The Telegraph
Since 1st March, 1999
Email This PagePrint This Page
Saraswati on test track
- Usha says the sprint may be a race too far for India

Busan: A day before the commencement of the showpiece of any multi-discipline event, this is not what the venue should look like. Not a soul on the track, a handful of officials and mediapersons huddled together under colourful umbrellas and a scent of dampness pervading the air.

A visit to the swanky new Asian Games Main Stadium around 2 pm confirmed the gloom that had enveloped Busan from early morning. A nagging drizzle, with intermittent sharp spells, just refused to let up, dampening spirits and preventing any proper workout. Those who did turn up, including the Indians, had to make do with light stretching and stuff.

Isn’t this a big setback for those who are in action Monday, P.T. Usha was asked. “Athletes have to be prepared for all conditions, there’s no room for any complaint,” snapped the Payyoli Express. “I have run in worse weather, we have no option.”

The Indians are very much in the thick of action on Day One with nine of the 54-strong squad in the fray. Not all, of course, are serious medal contenders.

K.M. Beenamol, expected to match Jyotirmoyee Sikdar’s two-gold feat in Bangkok, should sail through to the 800m finals. Saraswati Saha, who has emerged as the dark horse among Indian medal hopes, should clear her 100m first round and her favourite 200m, both scheduled Tuesday. In both finals, she will come up against the redoubtable Susanthika Jayasinghe.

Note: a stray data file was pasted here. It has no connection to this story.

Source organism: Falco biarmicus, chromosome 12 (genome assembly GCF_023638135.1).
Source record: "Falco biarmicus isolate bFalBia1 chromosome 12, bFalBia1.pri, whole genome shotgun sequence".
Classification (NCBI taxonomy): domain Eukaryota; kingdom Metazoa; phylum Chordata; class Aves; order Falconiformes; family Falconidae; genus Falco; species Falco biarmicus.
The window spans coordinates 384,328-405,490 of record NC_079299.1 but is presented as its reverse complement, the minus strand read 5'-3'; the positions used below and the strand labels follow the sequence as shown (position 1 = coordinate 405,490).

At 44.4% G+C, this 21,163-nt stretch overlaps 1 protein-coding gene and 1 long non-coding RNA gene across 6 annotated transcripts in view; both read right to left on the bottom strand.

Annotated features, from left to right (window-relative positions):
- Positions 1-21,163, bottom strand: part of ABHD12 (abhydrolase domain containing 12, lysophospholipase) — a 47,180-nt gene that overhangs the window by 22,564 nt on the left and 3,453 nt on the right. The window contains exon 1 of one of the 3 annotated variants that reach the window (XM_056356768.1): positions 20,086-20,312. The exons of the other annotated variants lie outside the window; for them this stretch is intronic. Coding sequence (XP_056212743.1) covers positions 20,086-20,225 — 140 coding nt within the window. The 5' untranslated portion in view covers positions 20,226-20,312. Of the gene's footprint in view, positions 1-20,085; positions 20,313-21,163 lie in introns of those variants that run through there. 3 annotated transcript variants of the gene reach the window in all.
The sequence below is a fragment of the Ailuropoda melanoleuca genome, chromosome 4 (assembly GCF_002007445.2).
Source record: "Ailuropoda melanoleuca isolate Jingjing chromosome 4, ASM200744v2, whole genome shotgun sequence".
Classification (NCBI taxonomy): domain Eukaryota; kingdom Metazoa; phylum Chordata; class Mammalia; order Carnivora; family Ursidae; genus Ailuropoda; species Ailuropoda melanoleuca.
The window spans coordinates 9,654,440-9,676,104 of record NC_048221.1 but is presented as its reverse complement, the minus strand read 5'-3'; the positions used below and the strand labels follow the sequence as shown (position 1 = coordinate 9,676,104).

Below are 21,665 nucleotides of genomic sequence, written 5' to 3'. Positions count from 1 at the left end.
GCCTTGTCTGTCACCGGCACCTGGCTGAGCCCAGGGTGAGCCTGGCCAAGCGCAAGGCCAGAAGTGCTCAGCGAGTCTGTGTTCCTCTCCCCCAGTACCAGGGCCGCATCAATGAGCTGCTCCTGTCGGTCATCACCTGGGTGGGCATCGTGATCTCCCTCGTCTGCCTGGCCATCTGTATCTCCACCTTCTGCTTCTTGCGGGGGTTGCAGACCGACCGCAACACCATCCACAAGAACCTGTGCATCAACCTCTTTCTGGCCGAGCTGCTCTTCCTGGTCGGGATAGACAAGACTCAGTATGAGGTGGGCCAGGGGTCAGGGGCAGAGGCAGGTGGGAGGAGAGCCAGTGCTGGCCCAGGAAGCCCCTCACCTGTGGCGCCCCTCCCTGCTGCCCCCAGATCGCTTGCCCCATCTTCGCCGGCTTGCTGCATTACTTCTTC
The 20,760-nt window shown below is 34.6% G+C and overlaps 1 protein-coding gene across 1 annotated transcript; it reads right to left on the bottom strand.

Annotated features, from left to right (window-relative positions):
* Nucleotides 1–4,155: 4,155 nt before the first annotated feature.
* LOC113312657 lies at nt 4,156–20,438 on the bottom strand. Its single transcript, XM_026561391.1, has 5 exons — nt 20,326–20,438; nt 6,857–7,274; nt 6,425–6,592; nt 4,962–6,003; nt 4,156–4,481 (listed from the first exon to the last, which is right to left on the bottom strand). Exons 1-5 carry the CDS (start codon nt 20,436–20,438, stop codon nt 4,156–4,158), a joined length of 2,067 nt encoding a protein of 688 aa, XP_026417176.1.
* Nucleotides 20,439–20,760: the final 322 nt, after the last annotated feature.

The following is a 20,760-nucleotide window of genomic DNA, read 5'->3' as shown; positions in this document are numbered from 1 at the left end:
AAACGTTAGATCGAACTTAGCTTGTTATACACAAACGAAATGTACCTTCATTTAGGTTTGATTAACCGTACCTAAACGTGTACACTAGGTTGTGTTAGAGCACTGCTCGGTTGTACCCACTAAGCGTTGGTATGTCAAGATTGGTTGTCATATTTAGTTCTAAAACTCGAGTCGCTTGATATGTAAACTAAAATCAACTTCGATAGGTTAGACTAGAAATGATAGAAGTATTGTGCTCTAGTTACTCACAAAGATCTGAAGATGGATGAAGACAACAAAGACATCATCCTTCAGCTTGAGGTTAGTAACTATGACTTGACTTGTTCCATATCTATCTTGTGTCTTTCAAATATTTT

“Susanthika is a fine sprinter and I can’t look beyond her for gold. Saraswati would have done well if she got a medal or two,” said Usha, not convinced of the Bandel girl’s recent record-breaking exploits in 200m.

She would rather bet on two golds in the 800 (Beenamol) and 4x400 women’s relay. “The starts will be important as the announcements will be in local language. I remember doing my homework in Korean before the Seoul Asian Games (1986) and Olympics (1988),” said Usha who is here as the Samsung-sponsored team cheerleader.

There are a host of other medal-aspiring athletes, mostly female. Anju Bobby George, who has come here directly from Moscow where she has been training for some months, will be tested Monday itself. She will have to repeat her best of 6.74 metres to beat back the challenge of a pair of Japanese girls.

J.J. Shobha, who bagged the heptathlon silver in a depleted field at the recent Colombo ATF meet, thinks she needs to tally 6100 to ensure a medal. Soma Biswas, whose best is 6186, is confident of matching her personal best here if conditions are favourable.

Sunita Rani will be fancying her chances in 1500 and 5000m. So will Neelam J. Singh in javelin and Gurmeet Kaur in discus.

Among the men, there’s not much to write about. The throwers — Shakti Singh, Bahadur Singh Sagoo and Anil Kumar — look the brightest prospects for a medal of any hue.

All said and done, it’s up to the women to carry India’s flag — a tradition that started since the early eighties. As Usha observed, the facilities and the training that this present lot has been getting is no joke.

“They are training abroad, have so many foreign coaches... If we had got this kind of help during my time, we would have been world-class athletes,” she quipped.

It’s time the Beenamols showed they can take on the best in Asia (read: Chinese and Japanese) and repay the federation’s faith in them.

Email This PagePrint This Page